Sunday, 25 April 2010

Fulmars at Bempton

Almost a year to the day since I was last at Bempton I returned for another look. This time I was hoping for some better light and the opportunity to get some photogarphs of Fulmars. I was not disappointed on either count. It was less windy than last time which meant the birds were not as active or as high - but I had a grand day, and was very pleased with the results. This was one of my favourite flight shots of the day.

Sunday, 18 April 2010

Even a volcanic cloud has a silver lining

I do feel sorry for all the hundreds of people who are stranded with no planes, but this weekend has been so peaceful! Even better, the weather has been gorgeous, so I've spent a happy couple of days in the local park. The birds seem to be enjoying the quietness as well, with lots of singing and unprecedented flurries of activity. Yesterday I had nearly twenty minutes with my local kingfisher (foolishly I had no camera with me at that stage - although it was never really close enough for a decent shot)!

Today I'm pretty certain that I managed my first chiff-chaff. It didn't sing, so I'm not entirely sure - but there were a lot of them around and in appearance it fits the bill.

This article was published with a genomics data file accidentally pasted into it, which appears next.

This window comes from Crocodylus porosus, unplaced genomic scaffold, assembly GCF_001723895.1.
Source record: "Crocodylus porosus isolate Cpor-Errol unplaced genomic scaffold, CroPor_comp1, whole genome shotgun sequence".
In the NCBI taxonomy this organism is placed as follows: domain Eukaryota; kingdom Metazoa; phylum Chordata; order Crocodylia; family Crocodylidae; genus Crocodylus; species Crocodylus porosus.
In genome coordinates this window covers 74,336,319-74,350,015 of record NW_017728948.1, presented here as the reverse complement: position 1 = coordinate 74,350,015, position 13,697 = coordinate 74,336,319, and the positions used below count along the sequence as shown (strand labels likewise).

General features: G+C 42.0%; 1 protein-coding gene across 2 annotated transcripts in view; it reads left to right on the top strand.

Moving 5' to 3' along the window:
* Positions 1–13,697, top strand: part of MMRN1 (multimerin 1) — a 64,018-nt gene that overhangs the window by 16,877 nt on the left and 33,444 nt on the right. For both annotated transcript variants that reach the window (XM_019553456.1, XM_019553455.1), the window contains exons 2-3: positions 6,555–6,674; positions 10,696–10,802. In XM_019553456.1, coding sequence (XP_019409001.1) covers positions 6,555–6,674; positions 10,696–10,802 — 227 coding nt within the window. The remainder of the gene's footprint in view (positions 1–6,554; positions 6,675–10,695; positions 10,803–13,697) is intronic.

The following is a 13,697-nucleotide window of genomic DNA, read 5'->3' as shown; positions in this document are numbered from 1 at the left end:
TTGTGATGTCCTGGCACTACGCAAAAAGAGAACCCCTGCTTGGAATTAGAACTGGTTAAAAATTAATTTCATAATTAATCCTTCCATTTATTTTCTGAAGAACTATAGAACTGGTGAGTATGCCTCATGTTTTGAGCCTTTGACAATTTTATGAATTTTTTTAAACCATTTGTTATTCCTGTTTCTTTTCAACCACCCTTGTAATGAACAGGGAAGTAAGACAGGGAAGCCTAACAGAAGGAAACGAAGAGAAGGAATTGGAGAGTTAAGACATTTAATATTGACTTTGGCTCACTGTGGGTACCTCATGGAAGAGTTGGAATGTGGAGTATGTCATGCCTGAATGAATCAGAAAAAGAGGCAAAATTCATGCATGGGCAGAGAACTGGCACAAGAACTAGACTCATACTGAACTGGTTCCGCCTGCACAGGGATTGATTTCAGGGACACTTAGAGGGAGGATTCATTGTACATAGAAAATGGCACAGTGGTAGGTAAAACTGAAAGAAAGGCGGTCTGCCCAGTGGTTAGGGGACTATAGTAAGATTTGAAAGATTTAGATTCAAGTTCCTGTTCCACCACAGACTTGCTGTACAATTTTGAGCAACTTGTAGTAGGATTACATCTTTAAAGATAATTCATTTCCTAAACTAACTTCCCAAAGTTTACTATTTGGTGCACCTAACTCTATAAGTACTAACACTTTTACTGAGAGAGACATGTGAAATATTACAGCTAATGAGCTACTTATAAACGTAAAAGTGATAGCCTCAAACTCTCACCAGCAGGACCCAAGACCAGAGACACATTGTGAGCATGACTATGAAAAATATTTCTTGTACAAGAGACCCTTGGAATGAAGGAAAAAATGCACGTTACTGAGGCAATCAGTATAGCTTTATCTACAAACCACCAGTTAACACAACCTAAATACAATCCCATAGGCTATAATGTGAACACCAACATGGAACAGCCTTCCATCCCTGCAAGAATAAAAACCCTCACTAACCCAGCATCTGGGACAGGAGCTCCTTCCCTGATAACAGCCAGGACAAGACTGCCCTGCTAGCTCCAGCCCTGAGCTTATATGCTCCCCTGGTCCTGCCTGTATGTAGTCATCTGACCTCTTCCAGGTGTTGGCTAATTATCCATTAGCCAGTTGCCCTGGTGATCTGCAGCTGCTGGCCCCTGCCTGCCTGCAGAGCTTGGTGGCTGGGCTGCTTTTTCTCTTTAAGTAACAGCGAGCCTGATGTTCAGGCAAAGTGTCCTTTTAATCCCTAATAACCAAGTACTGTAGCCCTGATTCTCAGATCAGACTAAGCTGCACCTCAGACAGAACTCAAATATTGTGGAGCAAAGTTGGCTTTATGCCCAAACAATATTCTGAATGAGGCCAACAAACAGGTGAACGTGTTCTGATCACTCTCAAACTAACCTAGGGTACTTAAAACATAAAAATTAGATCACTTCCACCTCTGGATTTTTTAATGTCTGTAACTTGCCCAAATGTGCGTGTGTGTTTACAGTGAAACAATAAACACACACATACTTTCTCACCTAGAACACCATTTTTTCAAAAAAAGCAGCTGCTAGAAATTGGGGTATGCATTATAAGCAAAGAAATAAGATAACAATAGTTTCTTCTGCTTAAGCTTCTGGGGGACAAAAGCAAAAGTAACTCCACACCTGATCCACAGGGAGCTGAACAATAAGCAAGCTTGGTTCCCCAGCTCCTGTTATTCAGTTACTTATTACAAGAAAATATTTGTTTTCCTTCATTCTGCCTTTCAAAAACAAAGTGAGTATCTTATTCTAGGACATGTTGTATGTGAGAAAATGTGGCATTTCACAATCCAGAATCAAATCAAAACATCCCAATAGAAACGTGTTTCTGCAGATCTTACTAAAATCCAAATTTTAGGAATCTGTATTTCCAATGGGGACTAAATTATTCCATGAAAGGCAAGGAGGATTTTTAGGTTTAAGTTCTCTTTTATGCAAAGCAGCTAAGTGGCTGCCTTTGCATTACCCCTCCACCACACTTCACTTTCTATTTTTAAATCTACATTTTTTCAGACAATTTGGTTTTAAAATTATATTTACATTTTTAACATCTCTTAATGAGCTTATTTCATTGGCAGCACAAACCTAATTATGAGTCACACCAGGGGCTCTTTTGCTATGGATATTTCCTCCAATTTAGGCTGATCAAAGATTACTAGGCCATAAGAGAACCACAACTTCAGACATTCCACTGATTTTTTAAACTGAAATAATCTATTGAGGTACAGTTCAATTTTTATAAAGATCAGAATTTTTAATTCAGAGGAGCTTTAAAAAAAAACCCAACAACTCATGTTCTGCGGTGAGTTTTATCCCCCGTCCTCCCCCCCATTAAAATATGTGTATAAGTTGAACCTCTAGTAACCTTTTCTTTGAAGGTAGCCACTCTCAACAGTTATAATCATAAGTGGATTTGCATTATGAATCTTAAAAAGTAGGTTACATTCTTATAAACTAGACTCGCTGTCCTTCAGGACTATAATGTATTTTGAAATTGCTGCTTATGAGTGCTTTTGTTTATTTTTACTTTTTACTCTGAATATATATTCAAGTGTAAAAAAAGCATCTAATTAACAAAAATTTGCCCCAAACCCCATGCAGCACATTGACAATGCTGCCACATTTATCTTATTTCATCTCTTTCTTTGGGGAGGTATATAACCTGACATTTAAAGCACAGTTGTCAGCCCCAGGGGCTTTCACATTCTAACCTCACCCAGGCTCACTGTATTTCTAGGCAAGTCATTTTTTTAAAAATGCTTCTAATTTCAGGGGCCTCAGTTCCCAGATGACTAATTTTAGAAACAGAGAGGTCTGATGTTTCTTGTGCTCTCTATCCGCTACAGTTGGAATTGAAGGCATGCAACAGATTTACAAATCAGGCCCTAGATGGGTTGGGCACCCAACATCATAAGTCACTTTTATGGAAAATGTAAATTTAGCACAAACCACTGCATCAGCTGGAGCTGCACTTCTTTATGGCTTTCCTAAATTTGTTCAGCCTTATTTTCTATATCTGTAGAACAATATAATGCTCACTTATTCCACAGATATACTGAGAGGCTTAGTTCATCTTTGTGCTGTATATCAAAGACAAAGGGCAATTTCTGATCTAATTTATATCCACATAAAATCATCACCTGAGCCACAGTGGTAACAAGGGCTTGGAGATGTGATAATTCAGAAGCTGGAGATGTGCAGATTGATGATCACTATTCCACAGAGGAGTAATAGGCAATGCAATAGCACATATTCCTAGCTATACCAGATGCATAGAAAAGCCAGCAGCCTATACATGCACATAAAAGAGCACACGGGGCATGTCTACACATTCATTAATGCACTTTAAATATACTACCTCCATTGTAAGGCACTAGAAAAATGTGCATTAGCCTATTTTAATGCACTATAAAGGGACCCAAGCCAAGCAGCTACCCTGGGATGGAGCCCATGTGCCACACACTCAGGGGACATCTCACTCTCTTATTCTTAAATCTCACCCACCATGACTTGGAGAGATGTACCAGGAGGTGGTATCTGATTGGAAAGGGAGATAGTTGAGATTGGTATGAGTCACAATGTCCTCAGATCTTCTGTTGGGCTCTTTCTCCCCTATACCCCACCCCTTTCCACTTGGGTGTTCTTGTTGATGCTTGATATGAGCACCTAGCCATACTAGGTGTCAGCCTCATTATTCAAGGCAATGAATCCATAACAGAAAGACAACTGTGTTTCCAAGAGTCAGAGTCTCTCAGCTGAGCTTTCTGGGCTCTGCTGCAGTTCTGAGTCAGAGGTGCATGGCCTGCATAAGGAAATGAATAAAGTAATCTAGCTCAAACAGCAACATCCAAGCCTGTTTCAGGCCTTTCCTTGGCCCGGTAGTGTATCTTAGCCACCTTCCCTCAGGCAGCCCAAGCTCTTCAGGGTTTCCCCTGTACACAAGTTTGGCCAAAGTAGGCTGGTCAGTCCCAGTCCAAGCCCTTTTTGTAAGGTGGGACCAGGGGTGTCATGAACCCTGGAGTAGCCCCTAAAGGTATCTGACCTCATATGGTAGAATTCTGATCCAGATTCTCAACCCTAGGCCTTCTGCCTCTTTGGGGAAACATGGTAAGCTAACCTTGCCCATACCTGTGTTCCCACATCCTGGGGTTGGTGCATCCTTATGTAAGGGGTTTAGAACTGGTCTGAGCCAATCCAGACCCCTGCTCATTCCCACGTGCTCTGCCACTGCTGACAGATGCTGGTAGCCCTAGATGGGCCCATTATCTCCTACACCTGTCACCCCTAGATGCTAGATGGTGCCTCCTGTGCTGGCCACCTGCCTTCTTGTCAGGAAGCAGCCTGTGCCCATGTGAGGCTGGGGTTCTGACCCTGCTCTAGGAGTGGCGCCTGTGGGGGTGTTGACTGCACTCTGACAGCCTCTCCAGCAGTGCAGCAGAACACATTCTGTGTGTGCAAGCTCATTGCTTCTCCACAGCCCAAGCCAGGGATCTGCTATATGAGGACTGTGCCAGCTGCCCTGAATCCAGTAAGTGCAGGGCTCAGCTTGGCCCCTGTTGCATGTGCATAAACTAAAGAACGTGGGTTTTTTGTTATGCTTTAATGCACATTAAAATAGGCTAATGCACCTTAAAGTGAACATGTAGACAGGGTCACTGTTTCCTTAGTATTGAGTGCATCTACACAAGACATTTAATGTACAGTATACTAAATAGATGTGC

I was also entertained by a pair of yellow wagtails. Hopefully I can return to get a better shot of them later in the week now I know where they are.

Saturday, 10 April 2010

Pochard Portraits

The last few days have finally been beautiful. Spring has truly arrived this week! Today I got up early and headed to Bushy Park. Always a wildlife hotspot, today it seemed extra specially busy, as if the birds were as excited about the sunshine as I was.

I took quite a lot of pictures today, but I was especially taken by this pair of pochard portraits. There were a small group of red crested pochards swimming out in one of the ponds. Once I sat down they became bolder and this male swam almost right up to me.